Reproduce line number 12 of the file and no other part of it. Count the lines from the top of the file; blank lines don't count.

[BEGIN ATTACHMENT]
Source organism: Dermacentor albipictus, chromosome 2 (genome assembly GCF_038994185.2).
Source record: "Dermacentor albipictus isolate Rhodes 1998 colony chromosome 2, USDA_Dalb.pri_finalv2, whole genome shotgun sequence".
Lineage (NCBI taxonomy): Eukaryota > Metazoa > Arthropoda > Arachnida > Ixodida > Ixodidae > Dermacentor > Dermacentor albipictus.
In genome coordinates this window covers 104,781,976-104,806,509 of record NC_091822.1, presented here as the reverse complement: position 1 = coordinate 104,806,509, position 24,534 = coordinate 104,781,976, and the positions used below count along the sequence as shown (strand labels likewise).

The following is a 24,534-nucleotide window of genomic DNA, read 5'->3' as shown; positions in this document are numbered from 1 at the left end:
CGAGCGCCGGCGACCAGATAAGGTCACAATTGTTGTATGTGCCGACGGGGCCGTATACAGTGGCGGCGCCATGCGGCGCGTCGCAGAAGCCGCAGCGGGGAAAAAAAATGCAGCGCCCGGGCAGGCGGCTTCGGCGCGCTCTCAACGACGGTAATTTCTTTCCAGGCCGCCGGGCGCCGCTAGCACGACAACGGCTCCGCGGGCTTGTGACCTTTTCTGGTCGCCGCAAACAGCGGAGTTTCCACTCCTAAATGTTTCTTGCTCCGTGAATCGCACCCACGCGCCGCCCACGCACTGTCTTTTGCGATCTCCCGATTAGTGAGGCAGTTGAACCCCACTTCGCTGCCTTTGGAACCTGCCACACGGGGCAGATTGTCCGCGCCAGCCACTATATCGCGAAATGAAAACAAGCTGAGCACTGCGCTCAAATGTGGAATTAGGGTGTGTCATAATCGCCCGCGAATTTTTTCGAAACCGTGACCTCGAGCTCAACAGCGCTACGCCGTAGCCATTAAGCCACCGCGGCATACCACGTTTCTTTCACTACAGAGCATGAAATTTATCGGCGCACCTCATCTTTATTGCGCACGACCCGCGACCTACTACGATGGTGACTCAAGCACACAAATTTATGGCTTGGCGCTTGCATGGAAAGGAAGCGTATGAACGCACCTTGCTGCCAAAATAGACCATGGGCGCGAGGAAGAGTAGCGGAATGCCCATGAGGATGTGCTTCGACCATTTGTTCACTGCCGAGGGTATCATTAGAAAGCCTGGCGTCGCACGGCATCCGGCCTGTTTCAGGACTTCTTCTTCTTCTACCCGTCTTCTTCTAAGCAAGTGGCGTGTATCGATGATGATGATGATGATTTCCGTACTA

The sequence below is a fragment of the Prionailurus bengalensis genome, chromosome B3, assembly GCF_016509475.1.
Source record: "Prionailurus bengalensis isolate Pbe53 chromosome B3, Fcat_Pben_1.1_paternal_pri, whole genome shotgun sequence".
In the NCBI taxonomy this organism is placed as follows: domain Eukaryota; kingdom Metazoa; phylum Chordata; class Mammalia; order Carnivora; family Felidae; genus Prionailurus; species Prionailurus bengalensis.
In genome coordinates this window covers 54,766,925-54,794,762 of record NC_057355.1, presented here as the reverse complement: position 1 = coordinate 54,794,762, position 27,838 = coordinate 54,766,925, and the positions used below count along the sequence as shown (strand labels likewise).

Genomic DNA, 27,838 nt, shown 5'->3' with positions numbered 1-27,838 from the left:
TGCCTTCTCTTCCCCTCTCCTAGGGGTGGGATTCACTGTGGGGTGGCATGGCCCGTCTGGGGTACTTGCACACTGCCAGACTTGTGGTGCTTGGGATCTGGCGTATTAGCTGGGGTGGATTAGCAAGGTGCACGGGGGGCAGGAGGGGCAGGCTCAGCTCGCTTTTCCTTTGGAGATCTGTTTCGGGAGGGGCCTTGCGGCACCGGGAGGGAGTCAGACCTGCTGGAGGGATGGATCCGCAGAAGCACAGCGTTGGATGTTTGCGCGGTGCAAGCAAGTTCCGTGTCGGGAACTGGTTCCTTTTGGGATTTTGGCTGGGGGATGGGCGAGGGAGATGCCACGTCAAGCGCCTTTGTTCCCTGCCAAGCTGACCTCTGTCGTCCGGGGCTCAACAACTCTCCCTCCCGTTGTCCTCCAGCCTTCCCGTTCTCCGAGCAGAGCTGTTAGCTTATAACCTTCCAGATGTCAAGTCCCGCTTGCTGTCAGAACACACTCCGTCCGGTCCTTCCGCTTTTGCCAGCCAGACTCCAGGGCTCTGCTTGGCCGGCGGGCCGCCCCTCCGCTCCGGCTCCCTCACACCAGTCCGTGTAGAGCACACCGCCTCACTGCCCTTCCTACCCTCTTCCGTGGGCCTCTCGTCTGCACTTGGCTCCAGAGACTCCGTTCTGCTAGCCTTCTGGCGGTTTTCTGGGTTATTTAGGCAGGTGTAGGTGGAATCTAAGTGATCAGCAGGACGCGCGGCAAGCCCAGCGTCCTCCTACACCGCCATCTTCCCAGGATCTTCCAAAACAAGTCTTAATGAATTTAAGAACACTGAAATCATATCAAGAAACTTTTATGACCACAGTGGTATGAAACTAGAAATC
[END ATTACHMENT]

TGCCTTCTCTTCCCCTCTCCTAGGGGTGGGATTCACTGTGGGGTGGCATGGCCCGTCTGGGGTACTTGCACACTGCCAGACTTGTGGTGCTTGGGATCTGGCGTATTAGCTGGGGTGGATTAGCAAGGTGCACGGGGGGCAGGAGGGGCAGGCTCAGCTCGCTTTTCCTTTGGAGATCTGTTTCGGGAGGGGCCTTGCGGCACCGGGAGGGAGTCAGACCTGCTGGAGGGATGGATCCGCAGAAGCACAGCGTTGGATGTTTGCGCGGTGCAAGCAAGTTCCGTGTCGGGAACTGGTTCCTTTTGGGATTTTGGCTGGGGGATGGGCGAGGGAGATGCCACGTCAAGCGCCTTTGTTCCCTGCCAAGCTGACCTCTGTCGTCCGGGGCTCAACAACTCTCCCTCCCGTTGTCCTCCAGCCTTCCCGTTCTCCGAGCAGAGCTGTTAGCTTATAACCTTCCAGATGTCAAGTCCCGCTTGCTGTCAGAACACACTCCGTCCGGTCCTTCCGCTTTTGCCAGCCAGACTCCAGGGCTCTGCTTGGCCGGCGGGCCGCCCCTCCGCTCCGGCTCCCTCACACCAGTCCGTGTAGAGCACACCGCCTCACTGCCCTTCCTACCCTCTTCCGTGGGCCTCTCGTCTGCACTTGGCTCCAGAGACTCCGTTCTGCTAGCCTTCTGGCGGTTTTCTGGGTTATTTAGGCAGGTGTAGGTGGAATCTAAGTGATCAGCAGGACGCGCGGCAAGCCCAGCGTCCTCCTACACCGCCATCTTCCCAGGATCTTCCAAAACAAGTCTTAATGAATTTAAGAACACTGAAATCATATCAAGAAACTTTTATGACCACAGTGGTATGAAACTAGAAATC